The process is called "Swirling" - and of course I didn't invent it :) In the guitar world I think one of the first guys that appeared with such colorful guitar was Steve Vai somewhere in the 90's. And that was my initial inspiration since I'm the Ibanez fan :)
As I've read numerous tutorials about it .. it was Marbling that was firs called - It's an ancient method from the far East ...and girls use the similar method to make their artificial nails look marvelous ...hahaha ..
Anyway .. basicaly what I did is .. i took the guitar apart completely ..took out all the electronics and unscrewed the neck from it as well so I left with the bare wood body ... then I took polish paper and basically removed the clearcoat off of it (some folks even remove the base color) ...the next thing is I screwed some wooden piece instead of the original neck just to serve me as a handle. once done that I sprayed it with a primer and let it dry for a day( I used white primer because that way the colors come out more nicely and "vibrant" ) ... the next step is actual "swirling" and there are few methods
1. method with Borax
2. method using Easy Marble paints (this is the one I used, cause its abit easier and gave me better results compared to the above "Borax" method
First thing you need a big barrel (well big enough so the whole guitar body would fit into it , taking into account the boyancy once filled with water) ... then you fill it with the water ... then you take those "Easy marble colors" and sip them into the barrel and since they are oil based they float on the surface ... you take a small toothpick or something like that and stir those colors on top so you get those "swirly" patterns (mind you there's not much time left for this step since the colors start to dry and become unusable - in my experiance theres a time frame of 2-3minutes to do that" - the final step is that you slowly but firmly dip your guitar body into the barrel... colors on top start to adhere to your guitar body as you are dipping it and once you reach the bottom or better once the whole guitar body is submerged ..you take a piece of paper(or a hair drier or as I did just blow the remaining colors that left on the surface towards the edges of the barrel with your mouth)and remove the excessive colors that left on the surface .. so they don't stick to the guitar (and spoil the color pattern thats has already been adhered to the guitar body by now submerged in the water completely) and you just simply and quickly pull the guitar body out of the water.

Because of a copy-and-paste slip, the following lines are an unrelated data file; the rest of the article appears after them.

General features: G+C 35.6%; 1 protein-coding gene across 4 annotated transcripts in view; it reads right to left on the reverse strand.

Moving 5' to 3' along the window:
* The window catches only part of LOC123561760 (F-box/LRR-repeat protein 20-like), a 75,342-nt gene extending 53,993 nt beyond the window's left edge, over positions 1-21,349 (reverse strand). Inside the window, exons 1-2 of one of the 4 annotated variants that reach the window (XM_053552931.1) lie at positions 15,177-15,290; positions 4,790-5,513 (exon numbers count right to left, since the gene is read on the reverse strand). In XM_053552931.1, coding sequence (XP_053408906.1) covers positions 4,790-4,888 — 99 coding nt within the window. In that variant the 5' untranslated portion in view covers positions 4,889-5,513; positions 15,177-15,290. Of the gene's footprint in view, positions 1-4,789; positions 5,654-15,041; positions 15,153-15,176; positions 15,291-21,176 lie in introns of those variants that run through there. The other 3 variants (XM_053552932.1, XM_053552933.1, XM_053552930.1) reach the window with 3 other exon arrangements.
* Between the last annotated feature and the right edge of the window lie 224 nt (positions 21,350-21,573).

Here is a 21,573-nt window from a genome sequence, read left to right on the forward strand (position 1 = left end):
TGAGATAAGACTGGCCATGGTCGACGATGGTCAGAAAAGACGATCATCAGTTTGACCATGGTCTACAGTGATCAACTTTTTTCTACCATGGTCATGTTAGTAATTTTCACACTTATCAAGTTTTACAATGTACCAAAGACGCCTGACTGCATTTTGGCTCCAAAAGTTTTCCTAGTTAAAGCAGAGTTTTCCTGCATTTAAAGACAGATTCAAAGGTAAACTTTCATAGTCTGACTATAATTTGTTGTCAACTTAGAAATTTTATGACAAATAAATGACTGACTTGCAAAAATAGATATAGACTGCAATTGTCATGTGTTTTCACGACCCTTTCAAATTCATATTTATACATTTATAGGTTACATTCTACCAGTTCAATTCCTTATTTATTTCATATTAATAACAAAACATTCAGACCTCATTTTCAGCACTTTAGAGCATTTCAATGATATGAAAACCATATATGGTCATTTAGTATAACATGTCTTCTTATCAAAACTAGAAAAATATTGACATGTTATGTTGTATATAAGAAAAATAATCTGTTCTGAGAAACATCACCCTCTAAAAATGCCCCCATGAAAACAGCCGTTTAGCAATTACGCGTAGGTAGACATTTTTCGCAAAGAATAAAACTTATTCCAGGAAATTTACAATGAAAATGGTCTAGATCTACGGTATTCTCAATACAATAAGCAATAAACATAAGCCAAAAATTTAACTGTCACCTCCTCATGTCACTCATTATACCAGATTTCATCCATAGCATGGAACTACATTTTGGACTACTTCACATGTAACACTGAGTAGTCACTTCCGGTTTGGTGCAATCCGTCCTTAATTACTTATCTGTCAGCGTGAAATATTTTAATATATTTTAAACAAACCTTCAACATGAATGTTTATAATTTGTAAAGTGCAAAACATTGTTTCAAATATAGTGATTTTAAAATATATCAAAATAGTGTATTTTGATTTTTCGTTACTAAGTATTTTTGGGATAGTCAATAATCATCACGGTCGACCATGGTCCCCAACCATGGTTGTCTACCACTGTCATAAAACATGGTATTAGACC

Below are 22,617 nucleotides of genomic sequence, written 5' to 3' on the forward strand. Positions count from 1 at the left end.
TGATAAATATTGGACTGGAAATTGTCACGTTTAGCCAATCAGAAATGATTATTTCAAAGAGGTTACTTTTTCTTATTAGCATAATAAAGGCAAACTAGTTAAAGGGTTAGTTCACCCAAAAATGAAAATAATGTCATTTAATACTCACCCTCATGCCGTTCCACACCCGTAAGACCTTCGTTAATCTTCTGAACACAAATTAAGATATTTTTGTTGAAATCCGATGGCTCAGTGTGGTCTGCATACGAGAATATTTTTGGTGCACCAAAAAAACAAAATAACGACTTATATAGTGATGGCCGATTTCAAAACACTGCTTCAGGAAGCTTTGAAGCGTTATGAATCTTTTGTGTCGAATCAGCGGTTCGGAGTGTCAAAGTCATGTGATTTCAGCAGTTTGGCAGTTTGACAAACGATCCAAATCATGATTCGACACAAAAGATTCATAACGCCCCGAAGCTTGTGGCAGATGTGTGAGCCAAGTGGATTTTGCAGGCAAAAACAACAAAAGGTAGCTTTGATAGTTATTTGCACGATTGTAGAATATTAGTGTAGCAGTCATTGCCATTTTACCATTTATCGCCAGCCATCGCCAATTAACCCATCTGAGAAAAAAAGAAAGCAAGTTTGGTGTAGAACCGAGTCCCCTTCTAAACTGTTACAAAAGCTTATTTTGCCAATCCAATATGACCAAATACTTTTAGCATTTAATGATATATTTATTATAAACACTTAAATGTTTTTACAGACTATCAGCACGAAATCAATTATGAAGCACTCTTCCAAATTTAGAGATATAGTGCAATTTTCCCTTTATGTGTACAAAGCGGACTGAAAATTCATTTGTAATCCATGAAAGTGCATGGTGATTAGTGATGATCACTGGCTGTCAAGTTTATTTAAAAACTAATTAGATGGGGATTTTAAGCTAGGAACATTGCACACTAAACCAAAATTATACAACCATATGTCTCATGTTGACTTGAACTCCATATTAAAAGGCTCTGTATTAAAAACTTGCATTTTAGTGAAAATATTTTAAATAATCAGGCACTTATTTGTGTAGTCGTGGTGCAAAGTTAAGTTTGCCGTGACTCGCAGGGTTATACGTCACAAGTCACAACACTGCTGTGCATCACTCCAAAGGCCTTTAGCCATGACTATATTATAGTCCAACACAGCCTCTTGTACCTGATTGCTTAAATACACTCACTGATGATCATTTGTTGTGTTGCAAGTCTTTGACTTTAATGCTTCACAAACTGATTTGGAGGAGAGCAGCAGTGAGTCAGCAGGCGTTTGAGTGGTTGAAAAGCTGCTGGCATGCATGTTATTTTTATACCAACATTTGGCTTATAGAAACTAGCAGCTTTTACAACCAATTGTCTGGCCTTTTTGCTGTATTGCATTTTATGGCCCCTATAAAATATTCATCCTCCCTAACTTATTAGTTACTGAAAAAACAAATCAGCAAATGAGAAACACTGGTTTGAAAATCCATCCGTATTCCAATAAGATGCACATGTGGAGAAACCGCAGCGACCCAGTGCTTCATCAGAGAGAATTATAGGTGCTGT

Then you need to wait a few days or a week so the colors get dry ... the final step is to apply the clear coat to the body and again wait for 2 or 3 weeks and finally polish it ...(I did the same process but separate to the head of the neck .. and It turned out gr8 as well .
So the whole process takes quite a bit of time , mostly because of waiting for the colors and clear coat to dry ... As I said ... mine is not finished yet ... I waited only couple of weeks after clear coat and put the guitar temporary together because I wanted to play it (I bought it new and after a week or so i started this procces so i was eager to put it together just to be able to play it LOL)
Anyway this was the best and shortest description as I could give ..minding I'm not a native speaker..
More indepth information you can get at the link bellow and the numerous videos about it on Youtube if you type in "swirling guitar"
(you'll see some fantastic and professional results some of the guys achieved)
Hope this was useful and informative ...
Once again ... It was fun for me doing this .. but as I said .. it takes time(I was experimenting and learning along the line) and at the end it takes some money as well .. (since I didnt have any tools I had to buy them all including the barrel hahaha) so I would say my experiment costs were approx .. 300 EUR. But nomatter that I had a tremendous fun and good time. I also swirled my other 2 guitars .. the acoustic one is my first guitar ..she's almost 38 years old and I call her "Grandma" ...hahaha.. next to her is my Ibanez SR300 PW bass which was originaly completely white and I used it for my testings and learning of this swirling process ..So just to maybe inspire you to take the same path - here's again another lollipop photo of all of my 3 swirls. :)